Sunday, March 12, 2017

Heraclius of Jerusalem

Nuruddin Zengi  
 

by

 Damien F. Mackey

 

 

Strangely, then, we are finding that the ancient city of Nineveh, destroyed in the late C7th BC, and not uncovered again until the mid-C19th AD – a period of approximately two and a half millennia, according to conventional estimates – experienced an eerie phase of ‘resurgence’ in the C7th AD, roughly halfway between these two cut-off points. This is clearly a pseudo-history.

  

 

The neo-Assyrian empire of the Sargonids, of the C8th-C7th’s BC - coupled with the contemporaneous drama of the Book of Judith - appears to have left its mark in various unexpected places.

For instance, as we have discovered in this series, the supposed C7th AD emperor of Byzantium, Heraclius, and his contemporaries, are horribly anachronistic, notably in relation to the Assyrians and Nineveh:

 

Strangely, then, we are finding that the ancient city of Nineveh, destroyed in the late C7th BC, and not uncovered again until the mid-C19th AD – a period of approximately two and a half millennia, according to conventional estimates – experienced an eerie phase of ‘resurgence’ in the C7th AD, roughly halfway between these two cut-off points. This is clearly a pseudo-history.

 

And in c. 960 AD, seeming flashes of the neo-Assyrian empire startlingly re-emerge, again in a Judith-like context, in the supposedly Ethiopian kingdom of “Aksum” (or Axum).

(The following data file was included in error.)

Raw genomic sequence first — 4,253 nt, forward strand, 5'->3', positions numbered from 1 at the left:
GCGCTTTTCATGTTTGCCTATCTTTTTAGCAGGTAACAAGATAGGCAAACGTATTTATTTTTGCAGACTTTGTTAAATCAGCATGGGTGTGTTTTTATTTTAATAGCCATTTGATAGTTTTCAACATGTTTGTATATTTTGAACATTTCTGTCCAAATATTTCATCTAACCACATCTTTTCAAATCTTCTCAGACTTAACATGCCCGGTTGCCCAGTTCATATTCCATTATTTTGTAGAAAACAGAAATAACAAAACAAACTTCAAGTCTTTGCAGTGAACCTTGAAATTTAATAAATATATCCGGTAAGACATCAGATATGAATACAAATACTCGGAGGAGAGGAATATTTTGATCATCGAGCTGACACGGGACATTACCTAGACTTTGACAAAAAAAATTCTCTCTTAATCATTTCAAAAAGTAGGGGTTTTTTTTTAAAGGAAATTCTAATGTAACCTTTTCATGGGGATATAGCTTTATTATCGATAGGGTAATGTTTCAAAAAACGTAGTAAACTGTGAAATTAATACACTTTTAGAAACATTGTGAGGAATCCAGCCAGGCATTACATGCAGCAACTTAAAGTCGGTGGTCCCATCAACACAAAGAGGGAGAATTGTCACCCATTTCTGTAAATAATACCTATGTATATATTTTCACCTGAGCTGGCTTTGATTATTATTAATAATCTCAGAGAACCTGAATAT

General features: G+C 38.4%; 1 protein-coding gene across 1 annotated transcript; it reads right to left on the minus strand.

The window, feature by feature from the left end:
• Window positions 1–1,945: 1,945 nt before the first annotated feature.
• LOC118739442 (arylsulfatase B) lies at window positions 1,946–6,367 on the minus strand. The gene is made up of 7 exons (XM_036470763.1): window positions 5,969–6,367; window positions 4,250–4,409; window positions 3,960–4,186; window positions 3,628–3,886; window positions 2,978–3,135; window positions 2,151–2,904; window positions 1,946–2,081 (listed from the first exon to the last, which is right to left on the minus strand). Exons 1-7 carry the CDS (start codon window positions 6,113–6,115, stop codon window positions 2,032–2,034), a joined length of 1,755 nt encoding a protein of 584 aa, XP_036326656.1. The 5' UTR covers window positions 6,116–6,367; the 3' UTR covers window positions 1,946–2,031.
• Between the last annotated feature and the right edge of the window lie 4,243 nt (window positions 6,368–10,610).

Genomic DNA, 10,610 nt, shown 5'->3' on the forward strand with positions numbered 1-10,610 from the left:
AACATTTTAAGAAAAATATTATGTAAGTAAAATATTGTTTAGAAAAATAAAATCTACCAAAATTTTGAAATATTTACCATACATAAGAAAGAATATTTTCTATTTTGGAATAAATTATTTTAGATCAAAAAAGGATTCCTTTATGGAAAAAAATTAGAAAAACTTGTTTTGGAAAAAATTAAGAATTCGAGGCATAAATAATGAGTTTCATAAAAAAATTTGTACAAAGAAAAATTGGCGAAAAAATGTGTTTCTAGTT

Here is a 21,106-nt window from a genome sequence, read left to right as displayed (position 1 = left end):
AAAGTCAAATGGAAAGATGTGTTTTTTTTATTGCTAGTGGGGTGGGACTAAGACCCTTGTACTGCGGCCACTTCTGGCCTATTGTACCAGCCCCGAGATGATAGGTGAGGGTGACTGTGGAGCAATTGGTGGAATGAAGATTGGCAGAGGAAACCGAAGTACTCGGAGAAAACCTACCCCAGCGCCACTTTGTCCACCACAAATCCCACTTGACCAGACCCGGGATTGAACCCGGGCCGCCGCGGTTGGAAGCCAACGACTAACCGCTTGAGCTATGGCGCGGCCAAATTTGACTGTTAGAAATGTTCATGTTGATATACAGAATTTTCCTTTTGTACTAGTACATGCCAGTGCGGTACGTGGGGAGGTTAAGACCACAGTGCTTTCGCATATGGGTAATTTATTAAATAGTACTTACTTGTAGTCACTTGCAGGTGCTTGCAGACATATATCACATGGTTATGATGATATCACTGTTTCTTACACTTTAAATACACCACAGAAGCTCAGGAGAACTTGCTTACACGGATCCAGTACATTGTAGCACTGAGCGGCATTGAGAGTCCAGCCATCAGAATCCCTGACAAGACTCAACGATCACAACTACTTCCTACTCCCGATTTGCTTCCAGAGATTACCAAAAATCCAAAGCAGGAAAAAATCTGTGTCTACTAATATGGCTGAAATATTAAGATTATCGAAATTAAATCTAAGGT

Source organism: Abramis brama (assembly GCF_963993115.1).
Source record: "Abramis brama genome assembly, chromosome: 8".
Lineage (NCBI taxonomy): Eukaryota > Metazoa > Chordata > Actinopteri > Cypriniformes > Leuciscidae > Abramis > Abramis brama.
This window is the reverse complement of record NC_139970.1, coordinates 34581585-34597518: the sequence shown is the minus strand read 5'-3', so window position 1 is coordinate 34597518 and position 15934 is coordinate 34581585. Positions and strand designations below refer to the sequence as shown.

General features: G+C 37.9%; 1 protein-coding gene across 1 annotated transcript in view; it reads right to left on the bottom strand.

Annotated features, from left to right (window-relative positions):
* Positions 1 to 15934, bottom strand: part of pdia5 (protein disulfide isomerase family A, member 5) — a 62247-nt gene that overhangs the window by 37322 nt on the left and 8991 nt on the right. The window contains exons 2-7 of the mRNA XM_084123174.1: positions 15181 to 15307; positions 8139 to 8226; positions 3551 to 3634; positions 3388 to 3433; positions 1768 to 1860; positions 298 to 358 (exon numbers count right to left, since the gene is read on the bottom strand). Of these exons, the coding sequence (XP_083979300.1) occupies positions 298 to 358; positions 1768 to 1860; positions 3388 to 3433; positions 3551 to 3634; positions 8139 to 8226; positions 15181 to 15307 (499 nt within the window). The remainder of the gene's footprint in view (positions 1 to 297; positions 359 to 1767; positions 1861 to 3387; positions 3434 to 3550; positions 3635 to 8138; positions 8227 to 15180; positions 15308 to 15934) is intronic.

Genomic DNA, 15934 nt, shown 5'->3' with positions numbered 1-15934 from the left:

See e.g. my:

 
Judith the Simeonite and Judith the Semienite

 

 

But it does not end there.

Later again, in the C12th AD, according to the history books, we find the supposed Seljuk Turks manifesting similar suspicious likenesses to the greatest of the neo-Assyrian kings, with events recorded about them strongly reminiscent, too, of the dramatic conflict described in the Book of Judith. See my:

 
Seljuk, Zengi, and the neo-Assyrians

 

 
In this “Zengi” article I also introduced another supposedly historical Heraclius, but this time apparently ruling over, not Byzantium, but Jerusalem. Thus I wrote:
 

Most interestingly, too, in light of my massive historical query:


Two Supposed Nehemiahs: BC time and AD time



 
an “Heraclius” appears to get a re-run.

Firstly, king Chosroes II (said to have been a Persian king) of c. 600 AD was opposed to the Byzantine emperor Heraclius. Then, incredibly – or is it, anymore? – one named Heraclius (var. Eraclius) emerges in c. 1128-1190/91 AD, now as Patriarch of Jerusalem, at the time of Zengi.

 

No comments: